No matter how much Trapattoni and his players pretend it will all come down to the autumn games against Sweden and Austria, we will not be going to Brazil next year.

We might get to the playoffs, by a miracle, but that is as much as Ireland’s fans can hope for now as long as Trapattoni stays in charge.

He is an old coach now and his ways are spent. Sweden and Austria proved that last week, and all we can do now is wait for a new manager.

There’s no point thinking it is going to happen before the summer. The FAI can’t afford to get rid of Trapattoni before his contract expires in the autumn and he isn’t going to walk.

But at least there is another viable candidate in the frame now that Sunderland granted the wishes of their fans and got rid of Martin O’Neill. Their wish could yet be Ireland’s gain.

(Cathal Dervan is sports editor of the Irish Sun newspaper in Dublin)

SOCCER: Brian McDermott turned up at the Ireland-Austria game last week just to remind us all that he is still around and interested in the Irish job which will be vacant by the end of the year at the latest.  By then McDermott is unlikely to be available as he is now one of the favorites to take over from Neil Warnock, who left Leeds by mutual dissension on Monday night. Martin O’Neill and Roy Keane have also been linked with the Leeds vacancy, but Leicester is a more likely destination for Keane if my sources are correct.

HURLING: The GAA writers I know labeled the final round of league games last weekend as Super Sunday, and they had a point as all six teams in the top division flitted between the NHL semis and a relegation playoff. As it happens it was Kilkenny and Galway that proved the cream always rises to the top, and their semifinal meeting at the end of the month promises to be a cracker. It will also tell us who is going to win the All-Ireland this year. And my money is on Kilkenny.

SOCCER: Great quote from the Rangers manager Ally McCoist concerning his bid to sign the Irish striker Jon Daly from Dundee United on a free transfer. Asked about the controversy that is likely to surround an Irish Catholic signing for Rangers, McCoist remarked, “I couldn’t give a monkey’s where he is from. This is 2013.” It might indeed be 2013, but some of the reaction that would follow a Daly move to Ibrox will be very old school I fear. And it won’t be pleasant.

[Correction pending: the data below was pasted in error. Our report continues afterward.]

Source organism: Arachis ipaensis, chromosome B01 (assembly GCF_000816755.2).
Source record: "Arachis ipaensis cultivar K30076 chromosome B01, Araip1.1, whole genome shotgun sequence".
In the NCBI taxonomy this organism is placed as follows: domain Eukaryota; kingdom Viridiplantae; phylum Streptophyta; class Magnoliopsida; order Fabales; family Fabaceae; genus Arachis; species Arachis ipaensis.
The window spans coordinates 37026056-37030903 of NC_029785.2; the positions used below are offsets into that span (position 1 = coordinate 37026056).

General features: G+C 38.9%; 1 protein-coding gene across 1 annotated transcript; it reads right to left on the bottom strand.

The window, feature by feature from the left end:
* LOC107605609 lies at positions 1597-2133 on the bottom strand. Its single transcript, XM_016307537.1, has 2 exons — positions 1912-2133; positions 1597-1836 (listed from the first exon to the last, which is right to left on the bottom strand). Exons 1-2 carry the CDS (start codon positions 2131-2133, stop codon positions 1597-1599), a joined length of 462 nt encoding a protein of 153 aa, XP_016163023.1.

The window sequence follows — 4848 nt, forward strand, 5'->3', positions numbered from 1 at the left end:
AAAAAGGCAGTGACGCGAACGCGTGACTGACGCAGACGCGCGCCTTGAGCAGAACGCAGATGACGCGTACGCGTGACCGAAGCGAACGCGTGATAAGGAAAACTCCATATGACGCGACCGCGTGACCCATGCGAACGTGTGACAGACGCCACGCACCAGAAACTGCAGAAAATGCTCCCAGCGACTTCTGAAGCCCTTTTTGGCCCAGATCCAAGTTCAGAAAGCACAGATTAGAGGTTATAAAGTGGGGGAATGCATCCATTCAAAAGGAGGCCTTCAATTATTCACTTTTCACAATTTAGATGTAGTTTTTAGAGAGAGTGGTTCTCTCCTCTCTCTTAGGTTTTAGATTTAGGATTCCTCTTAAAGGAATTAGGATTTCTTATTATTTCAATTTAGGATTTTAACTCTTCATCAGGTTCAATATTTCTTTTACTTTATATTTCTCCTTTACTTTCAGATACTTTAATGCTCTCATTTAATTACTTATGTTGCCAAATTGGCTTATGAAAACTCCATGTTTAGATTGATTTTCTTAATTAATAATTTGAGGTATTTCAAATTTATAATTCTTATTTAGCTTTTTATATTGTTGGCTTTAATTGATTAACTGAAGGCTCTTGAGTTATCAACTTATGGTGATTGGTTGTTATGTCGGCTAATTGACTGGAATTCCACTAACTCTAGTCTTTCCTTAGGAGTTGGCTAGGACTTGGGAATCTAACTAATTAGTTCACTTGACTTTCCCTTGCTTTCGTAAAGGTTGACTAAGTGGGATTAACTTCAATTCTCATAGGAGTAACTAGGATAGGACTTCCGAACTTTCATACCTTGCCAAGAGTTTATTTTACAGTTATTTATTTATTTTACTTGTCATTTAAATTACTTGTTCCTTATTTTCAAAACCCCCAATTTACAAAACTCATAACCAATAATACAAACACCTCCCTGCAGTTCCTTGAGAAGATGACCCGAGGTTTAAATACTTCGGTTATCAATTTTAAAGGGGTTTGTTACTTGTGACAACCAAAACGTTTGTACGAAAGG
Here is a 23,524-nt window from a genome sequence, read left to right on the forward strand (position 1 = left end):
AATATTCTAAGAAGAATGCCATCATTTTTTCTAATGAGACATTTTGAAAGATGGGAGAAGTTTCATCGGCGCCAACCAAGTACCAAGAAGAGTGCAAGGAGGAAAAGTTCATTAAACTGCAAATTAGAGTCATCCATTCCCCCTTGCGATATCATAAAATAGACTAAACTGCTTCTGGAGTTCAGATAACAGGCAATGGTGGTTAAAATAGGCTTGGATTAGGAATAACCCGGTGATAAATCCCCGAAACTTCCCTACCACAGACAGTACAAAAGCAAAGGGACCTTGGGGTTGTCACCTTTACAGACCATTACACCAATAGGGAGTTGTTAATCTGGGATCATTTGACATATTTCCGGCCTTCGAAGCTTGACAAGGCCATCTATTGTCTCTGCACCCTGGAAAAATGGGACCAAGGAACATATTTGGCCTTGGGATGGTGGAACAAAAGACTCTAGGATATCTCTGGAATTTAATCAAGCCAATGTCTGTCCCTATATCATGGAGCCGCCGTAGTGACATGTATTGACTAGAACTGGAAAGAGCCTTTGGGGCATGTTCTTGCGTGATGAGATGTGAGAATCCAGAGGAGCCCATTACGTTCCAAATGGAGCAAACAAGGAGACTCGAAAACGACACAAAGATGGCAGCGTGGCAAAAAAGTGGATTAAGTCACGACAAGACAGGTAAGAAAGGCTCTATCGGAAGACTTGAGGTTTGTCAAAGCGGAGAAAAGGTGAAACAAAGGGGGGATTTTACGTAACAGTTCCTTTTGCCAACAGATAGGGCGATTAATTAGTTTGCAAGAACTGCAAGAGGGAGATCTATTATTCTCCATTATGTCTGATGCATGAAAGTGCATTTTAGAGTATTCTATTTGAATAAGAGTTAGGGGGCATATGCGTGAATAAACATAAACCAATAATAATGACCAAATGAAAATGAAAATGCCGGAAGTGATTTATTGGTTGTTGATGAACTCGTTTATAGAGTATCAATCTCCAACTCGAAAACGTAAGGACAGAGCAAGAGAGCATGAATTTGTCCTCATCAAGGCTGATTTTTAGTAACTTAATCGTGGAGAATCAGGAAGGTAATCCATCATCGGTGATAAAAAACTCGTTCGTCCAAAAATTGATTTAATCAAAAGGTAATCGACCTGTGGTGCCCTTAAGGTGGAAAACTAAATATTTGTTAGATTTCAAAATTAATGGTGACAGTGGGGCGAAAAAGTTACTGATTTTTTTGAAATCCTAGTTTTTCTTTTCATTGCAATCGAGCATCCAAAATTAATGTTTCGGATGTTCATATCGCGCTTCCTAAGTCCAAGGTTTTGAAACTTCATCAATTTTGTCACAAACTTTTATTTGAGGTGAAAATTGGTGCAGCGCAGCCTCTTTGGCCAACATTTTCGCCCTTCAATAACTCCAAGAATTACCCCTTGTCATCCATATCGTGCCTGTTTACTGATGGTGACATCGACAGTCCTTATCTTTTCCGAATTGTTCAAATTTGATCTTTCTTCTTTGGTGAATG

SOCCER: Lionel Messi broke another record at the weekend when he scored against Celta Vigo, meaning he has now scored against every club in La Liga this season and in consecutive games. The Argentinean is easily the best player in the world at the moment and will soon have an edition of the Guinness Book of Records all for himself the way he is going.

GAA: Nice to see Armagh’s All-Ireland winning boss Joe Kernan back in action as the manager of the great Crossmaglen Rangers again. Kernan turned them into a powerhouse long before he got hold of his native county, so expect to see Rangers dominate club football up north for many more years to come.

GOLF: Want an outside bet for the Masters? Put your money on Rory McIlroy. His decision to play in Texas this week proves he means business. And he loves a big stage – no matter what clubs he is playing with!

MICHAEL O’Leary is many things to many men, but the Ryanair boss had no hesitation in handing over $300,000 to the fund for injured jockey JT McNamara after his horse won the bumper at Fairyhouse on Monday. McNamara has been left paralyzed after a fall at the Cheltenham festival last month, and O’Leary’s gesture proves the man has a heart after all. Well done Michael, well done.

THE board at Sunderland may have done the right thing by sacking Martin O’Neill on Saturday night, but appointing Paolo Di Canio in his place is certain to backfire on them. What Di Canio will make of our own firebrand James McClean is anyone’s guess, but there is bound to be a big dressing room bust-up at the Stadium of Light before the end of the season. And that’s only seven weeks away.